Stryker: Will Frost’s NU offense follow his ‘no-superstar’ UCF script?
There’s an old saying in sports that goes something like this: “It’s players, not plays, who win championships.” Scott Frost’s success at UCF — at least on the offensive side of the ball — challenges that wisdom.
It’s certainly not the way it played out in Orlando last fall. UCF put together a 13-0 season while leading the nation in scoring offense, but none of the Knights’ offensive players made any major All-America team. It was talented, dedicated but relatively nameless players doing their jobs, over and over again. That’s quite refreshing, isn’t it?
Meanwhile, according to Athlon magazine, Florida and Florida State each had three preseason All-America players, but the Seminoles finished 7-6 and Florida went 4-7. Somebody obviously thought they had the players, but somehow, FSU and Florida didn’t make nearly as many plays as UCF.
How will Frost’s Nebraska offense look in coming years? We can only surmise, but we can make an educated guess. While we’re at it, let’s frame it in musical terms, and let’s continue to look to the state of Florida. If Scott Frost were the lead singer and songwriter for a rock band, it would look a lot more like Lynyrd Skynyrd than Led Zeppelin. (This analogy may reveal that I’m of a certain age, and by the way, I’m a big fan of both bands.) There would be no Jimmy Page — a dominant superstar lead guitarist. Instead, you’d have three talented but lesser-known guitarists like Gary Rossington, Allen Collins and Steve Gaines, making up a devastatingly good front line, who could harmonize like nobody’s business and take turns soloing when needed.
Frost would make an excellent Ronnie Van Zant, a fine songwriter and one of the best vocalists who ever lived. At concerts, Van Zant ran a unified, tight ship, keeping showboating and ad-libbing to a minimum and tolerating little deviation from the overall plan. As a result, Skynyrd sounded just as good live as it did on vinyl.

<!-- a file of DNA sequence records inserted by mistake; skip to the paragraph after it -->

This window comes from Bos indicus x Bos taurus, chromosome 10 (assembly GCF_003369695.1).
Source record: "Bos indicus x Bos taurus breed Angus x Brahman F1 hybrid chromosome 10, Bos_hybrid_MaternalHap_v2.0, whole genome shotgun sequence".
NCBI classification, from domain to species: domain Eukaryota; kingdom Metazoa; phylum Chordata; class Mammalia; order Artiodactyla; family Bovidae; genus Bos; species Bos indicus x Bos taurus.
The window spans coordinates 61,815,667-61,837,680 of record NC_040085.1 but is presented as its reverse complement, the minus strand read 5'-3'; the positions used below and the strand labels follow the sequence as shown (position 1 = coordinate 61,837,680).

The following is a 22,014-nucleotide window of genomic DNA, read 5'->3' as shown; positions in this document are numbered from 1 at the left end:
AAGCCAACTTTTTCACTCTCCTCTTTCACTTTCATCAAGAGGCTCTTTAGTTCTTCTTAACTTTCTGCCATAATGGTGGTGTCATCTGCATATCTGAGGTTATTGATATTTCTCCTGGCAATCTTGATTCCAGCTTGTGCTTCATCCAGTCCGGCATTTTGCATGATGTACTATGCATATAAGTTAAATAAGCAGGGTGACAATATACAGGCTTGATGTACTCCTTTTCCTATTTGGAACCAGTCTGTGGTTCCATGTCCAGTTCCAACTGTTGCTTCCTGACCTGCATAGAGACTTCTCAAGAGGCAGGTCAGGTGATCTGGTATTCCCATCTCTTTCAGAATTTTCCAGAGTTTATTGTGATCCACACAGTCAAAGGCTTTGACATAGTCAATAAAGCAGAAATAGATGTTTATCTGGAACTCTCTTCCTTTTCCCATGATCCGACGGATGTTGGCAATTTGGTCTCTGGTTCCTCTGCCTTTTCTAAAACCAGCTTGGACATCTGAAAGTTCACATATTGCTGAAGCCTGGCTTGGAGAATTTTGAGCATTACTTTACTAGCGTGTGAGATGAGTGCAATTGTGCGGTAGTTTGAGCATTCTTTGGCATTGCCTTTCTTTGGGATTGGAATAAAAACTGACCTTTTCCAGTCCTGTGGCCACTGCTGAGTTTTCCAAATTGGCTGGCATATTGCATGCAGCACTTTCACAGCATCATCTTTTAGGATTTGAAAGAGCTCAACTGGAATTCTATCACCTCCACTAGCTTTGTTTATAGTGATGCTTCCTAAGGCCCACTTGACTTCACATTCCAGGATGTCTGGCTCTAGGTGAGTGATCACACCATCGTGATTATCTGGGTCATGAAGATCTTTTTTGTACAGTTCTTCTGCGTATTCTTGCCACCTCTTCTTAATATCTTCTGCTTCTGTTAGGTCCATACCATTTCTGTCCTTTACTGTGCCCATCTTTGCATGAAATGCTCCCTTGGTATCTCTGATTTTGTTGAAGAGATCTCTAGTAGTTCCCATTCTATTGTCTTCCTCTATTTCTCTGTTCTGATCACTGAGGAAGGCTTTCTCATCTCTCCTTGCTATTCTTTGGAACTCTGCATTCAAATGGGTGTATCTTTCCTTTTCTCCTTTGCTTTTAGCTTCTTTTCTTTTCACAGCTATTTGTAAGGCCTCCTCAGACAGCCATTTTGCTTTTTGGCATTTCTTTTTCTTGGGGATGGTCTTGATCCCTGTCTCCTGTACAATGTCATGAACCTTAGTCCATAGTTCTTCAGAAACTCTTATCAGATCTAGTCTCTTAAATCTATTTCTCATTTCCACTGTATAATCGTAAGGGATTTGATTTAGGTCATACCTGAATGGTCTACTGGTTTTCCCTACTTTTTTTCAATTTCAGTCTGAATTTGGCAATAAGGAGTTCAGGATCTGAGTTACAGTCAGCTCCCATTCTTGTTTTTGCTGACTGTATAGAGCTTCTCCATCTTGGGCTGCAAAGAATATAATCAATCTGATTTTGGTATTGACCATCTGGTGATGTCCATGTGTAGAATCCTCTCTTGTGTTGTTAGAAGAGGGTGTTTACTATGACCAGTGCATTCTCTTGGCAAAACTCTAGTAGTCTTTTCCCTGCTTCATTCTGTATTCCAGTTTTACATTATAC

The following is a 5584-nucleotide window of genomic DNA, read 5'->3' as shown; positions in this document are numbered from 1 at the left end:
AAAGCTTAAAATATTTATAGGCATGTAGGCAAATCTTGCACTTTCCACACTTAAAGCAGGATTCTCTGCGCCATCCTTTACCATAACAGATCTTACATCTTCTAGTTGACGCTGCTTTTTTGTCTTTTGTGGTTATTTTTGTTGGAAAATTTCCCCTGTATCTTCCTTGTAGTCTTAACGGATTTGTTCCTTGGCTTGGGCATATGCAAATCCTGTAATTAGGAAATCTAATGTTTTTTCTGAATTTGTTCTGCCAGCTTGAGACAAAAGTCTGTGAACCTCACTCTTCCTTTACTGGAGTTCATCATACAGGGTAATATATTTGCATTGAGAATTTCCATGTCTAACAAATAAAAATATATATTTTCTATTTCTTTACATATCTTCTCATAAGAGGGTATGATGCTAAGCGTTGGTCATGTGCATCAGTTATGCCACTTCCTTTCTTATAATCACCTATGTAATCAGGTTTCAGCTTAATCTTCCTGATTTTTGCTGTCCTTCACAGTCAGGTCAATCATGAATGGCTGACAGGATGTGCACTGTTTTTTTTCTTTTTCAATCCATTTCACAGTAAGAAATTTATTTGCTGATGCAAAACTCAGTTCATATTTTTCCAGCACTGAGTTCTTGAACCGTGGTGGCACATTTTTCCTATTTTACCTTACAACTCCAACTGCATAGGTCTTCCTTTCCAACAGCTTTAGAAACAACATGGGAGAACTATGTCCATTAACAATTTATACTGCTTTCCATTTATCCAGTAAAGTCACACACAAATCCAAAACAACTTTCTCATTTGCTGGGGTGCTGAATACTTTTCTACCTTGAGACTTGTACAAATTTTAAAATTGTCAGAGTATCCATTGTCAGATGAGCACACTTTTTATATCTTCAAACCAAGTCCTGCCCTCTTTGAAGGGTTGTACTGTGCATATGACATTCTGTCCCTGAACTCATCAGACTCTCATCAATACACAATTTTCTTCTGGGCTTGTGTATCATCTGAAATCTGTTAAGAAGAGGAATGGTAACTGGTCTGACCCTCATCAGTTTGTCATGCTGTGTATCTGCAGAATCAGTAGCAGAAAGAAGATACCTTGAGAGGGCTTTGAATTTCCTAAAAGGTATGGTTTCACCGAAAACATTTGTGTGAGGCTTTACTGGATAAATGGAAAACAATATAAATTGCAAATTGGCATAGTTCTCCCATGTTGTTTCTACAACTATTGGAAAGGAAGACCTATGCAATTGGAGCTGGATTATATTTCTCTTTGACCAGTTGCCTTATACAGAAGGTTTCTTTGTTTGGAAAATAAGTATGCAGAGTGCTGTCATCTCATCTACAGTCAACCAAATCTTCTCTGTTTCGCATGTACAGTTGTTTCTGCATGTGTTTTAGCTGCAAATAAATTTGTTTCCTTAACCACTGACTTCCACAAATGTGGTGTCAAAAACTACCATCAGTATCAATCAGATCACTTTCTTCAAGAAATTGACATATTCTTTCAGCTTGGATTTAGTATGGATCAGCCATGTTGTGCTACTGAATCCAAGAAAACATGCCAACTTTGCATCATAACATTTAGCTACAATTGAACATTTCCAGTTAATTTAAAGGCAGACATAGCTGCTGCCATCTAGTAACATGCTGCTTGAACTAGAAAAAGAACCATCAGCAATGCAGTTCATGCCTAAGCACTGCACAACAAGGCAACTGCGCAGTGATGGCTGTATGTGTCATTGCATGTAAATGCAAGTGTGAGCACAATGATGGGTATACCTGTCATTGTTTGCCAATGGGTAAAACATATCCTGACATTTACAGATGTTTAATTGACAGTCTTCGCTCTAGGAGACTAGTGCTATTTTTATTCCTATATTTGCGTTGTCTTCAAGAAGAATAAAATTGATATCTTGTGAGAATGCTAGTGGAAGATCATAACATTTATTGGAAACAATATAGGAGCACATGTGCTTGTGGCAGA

This musical analogy can only go so far. Frost’s UCF offense had an excellent quarterback in McKenzie Milton, but Milton may never play in the NFL. That’s no knock against Milton, but it shows that Frost’s offense doesn’t seem to require a dominant quarterback, running back or wide receiver to make it sing.
Frost took over a Knights team that averaged 14 points per game in 2015, and turned it into a machine that produced 48 points per game in 2017. They did it without stars. Nobody dominated the rushing or receiving categories. In 2017, the Knights had six players who caught 25 passes or more; the leading receiver had 59 catches. No single back had 25 percent or more of the rushing attempts; the Knights rushed the ball 500 times, but the leading rusher had only 122 carries (24.4 percent of all rushes).
By contrast, at Ohio State, which had a balanced spread offense, freshman J.K. Dobbins had 32.4 percent of all rushes for the Buckeyes. He’ll no doubt get a higher percentage of the carries next fall. But it’s doubtful any Husker running back will get 35 percent of all carries — certainly nothing approaching Ameer Abdullah’s 44.9 percent of all rushes in 2014.
Frost’s UCF team did it with balance, depth and a bunch of three-star role players. It’s quite a contrast to the Alabama way of stockpiling five-star talent and running a pro-style offense. The secret to Frost’s offense obviously is speed. Lots of speed. Otherwise, his modified ‘blur” offense is very team- and scheme-oriented. While it’s risky to make bold proclamations on only two years of results, Frost has written a script that could succeed almost anywhere, even without All-America talent. Plays, not players, if you will. And it likely won’t be crippled by injuries to three or four backs or wideouts.
Frost and his staff are intent on bringing a lot of speed to Lincoln; there’s little doubt about that. They are focused on bringing competent dual-threat quarterbacks into the fold.
Just as the success of any band rests on its rhythm section, the success of the Nebraska offense will rest first on the coaching staff’s ability to condition and train the offensive line to operate at a pace and level needed to sustain the operation. I think we’ll be surprised at how much better the same Husker o-linemen play in 2018 than they did in 2017. If the line is solid, the offense will rise as high as the quarterback play lifts it.
At the end of the day, Lynyrd Skynyrd got more out of its guitarists than most bands ever will. Within a couple of years, we’ll find out how Frost’s offense operates week after week on a big stage.
A longtime Husker fan, sportswriter and history buff, Tad Stryker started writing for this website in 2008. You can email him at firstname.lastname@example.org